On Tuesday, PFC Bradley Manning was found guilty on 19 of 21 counts by a U.S. Army Court Martial. Manning was arrested in May 2011, after he leaked a massive amount of sensitive government documents to WikiLeaks. His conviction includes five counts of espionage. Although none of the individual convictions carries a life sentence, the 25-year-old Manning may end up spending the rest of his life behind bars.
Journalists across the country are breathing a sigh of relief that Manning was acquitted on the charge of aiding the enemy. The prosecution's novel theory was that, since the documents were posted on the Internet, al Qaeda operatives inevitably got their hands on them. If Manning had been convicted on that count, reporters and their sources would have been looking over their shoulders every time sensitive military, intelligence or diplomatic information went into a newspaper, magazine, webpage or blog.
Manning has many supporters, who see him as a whistle-blower, or even as a patriot. The same may be said for Edward Snowden, the former CIA employee who, as a private contractor for the NSA, did a brain dump of classified information, mostly to a reporter for the Guardian newspaper, a couple of months ago. Snowden then fled to Russia, which is considering granting him asylum.
Snowden contends he'll be tortured and executed as a traitor, if sent home to America. The U.S. Attorney General has denied this and demanded his extradition. AG Holder may be right, but the 30-year-old Snowden, like Manning, is likely to be convicted of some serious stuff and to spend much of his remaining life in prison.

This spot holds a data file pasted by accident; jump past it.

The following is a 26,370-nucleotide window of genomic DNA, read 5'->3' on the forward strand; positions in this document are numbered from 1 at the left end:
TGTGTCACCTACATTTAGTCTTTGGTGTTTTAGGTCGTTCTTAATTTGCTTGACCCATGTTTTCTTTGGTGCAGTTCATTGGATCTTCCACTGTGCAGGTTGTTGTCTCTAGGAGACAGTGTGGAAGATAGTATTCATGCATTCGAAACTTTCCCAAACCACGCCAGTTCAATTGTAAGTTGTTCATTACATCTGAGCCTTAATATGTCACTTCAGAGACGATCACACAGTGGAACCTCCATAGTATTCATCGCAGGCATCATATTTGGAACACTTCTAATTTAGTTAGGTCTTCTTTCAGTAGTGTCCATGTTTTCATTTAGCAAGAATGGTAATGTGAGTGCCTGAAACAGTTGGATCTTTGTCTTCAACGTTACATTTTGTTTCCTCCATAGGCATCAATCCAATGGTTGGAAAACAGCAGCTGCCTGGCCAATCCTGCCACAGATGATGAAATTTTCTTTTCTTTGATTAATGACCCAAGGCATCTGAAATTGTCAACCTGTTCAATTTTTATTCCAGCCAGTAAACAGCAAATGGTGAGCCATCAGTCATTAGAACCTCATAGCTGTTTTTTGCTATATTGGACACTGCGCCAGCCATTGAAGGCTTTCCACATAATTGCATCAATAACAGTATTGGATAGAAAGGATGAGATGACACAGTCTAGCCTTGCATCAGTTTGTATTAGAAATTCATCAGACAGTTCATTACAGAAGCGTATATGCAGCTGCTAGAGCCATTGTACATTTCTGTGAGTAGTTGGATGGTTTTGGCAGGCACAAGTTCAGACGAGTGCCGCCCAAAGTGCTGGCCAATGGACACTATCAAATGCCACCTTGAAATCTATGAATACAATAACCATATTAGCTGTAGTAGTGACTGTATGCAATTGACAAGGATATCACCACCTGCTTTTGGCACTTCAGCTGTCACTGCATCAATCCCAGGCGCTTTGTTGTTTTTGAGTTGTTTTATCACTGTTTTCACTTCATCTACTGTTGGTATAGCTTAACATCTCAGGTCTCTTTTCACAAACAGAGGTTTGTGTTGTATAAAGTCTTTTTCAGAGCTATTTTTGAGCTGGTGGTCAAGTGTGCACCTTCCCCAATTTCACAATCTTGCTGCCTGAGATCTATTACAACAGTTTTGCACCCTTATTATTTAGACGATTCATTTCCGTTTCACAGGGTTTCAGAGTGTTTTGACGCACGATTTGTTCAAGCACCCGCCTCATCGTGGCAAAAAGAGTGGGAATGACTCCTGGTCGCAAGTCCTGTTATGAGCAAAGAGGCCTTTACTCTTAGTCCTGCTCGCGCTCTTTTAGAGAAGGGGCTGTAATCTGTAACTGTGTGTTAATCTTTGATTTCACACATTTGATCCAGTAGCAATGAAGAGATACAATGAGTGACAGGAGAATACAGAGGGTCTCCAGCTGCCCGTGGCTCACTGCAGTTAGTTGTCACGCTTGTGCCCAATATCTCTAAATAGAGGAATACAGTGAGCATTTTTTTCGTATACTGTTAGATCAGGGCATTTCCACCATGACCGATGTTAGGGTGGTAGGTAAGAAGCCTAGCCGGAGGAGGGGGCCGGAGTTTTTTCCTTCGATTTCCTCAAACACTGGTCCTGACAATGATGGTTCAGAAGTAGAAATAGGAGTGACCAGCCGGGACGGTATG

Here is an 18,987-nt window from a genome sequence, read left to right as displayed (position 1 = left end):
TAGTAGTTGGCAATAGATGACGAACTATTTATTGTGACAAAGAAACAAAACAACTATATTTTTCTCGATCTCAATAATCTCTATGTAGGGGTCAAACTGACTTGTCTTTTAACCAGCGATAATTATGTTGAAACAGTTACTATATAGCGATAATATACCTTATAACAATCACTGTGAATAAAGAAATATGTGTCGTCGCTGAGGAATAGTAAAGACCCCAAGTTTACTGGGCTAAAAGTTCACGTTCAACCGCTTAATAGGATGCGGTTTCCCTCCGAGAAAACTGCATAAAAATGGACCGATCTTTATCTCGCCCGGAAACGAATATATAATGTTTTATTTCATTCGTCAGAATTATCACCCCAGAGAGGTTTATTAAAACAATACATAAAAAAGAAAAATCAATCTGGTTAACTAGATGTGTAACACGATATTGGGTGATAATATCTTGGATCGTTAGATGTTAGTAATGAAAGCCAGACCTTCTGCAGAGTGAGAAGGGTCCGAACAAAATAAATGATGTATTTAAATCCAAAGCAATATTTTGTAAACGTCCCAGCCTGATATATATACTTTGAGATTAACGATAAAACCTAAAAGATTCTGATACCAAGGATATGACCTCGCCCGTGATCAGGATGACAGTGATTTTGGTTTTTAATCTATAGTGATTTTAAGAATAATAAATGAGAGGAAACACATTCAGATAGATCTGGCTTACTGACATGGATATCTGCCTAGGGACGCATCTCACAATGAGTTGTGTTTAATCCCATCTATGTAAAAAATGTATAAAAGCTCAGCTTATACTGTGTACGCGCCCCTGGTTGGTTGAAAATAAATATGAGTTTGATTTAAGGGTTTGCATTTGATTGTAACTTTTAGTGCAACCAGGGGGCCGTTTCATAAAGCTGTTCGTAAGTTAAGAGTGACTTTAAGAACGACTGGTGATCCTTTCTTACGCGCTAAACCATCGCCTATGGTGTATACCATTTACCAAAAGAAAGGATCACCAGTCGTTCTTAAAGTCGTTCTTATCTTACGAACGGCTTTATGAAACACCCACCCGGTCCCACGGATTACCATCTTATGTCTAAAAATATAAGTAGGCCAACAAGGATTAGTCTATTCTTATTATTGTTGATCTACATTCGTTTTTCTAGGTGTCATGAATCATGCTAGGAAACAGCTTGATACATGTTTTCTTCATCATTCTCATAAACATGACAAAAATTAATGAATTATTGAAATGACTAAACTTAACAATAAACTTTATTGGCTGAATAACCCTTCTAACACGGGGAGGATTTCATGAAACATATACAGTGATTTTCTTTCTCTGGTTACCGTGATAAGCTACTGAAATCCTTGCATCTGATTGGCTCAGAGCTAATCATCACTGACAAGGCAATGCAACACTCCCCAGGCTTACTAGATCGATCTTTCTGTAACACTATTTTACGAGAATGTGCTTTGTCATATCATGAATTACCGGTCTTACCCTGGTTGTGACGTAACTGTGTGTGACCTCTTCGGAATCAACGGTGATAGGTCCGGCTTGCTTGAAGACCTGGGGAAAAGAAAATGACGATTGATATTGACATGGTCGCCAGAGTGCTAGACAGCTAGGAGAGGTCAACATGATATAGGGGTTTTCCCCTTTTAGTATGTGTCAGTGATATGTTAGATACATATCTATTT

Many members of the Manning/Snowden fan club seem to think that, because they consider these two young men to be heroic whistle-blowers, they should be forgiven their trespasses. This is dead wrong. Practitioners of civil disobedience - which is what these two guys engaged in, if we put the best face on it - historically have recognized that the price of civil disobedience is imprisonment. Why? Because civil disobedience, by definition, is breaking the law. And we who live under the rule of law are not free to decide for ourselves which laws we will obey and which we'll ignore without expecting to be punished.
Henry David Thoreau, who famously wrote "Walden," recognized this when he refused to pay his taxes as a protest of the Mexican War. The tax collector reportedly told Thoreau, "Henry, if you don't pay, I shall have to lock you up pretty soon." Thoreau replied, "As well now as anytime, Sam." Said Sam, "Well, come along then." When Thoreau's friend Ralph Waldo Emerson stopped by the jail and asked him, "Why did you do it," Thoreau retorted, "Why didn't YOU?"
Mahatma Gandhi and Martin Luther King also spent time in jail. In fact, one of MLK's most famous and widely read writings is his "Letter from Birmingham Jail." Addressed primarily to his fellow clergymen, he significantly said, "One who breaks an unjust law must do so openly, lovingly, and with a willingness to accept the penalty. I submit that an individual who breaks a law that conscience tells him is unjust and who willingly accepts the penalty of imprisonment in order to arouse the conscience of the community over its injustice, is in reality expressing the highest respect for law."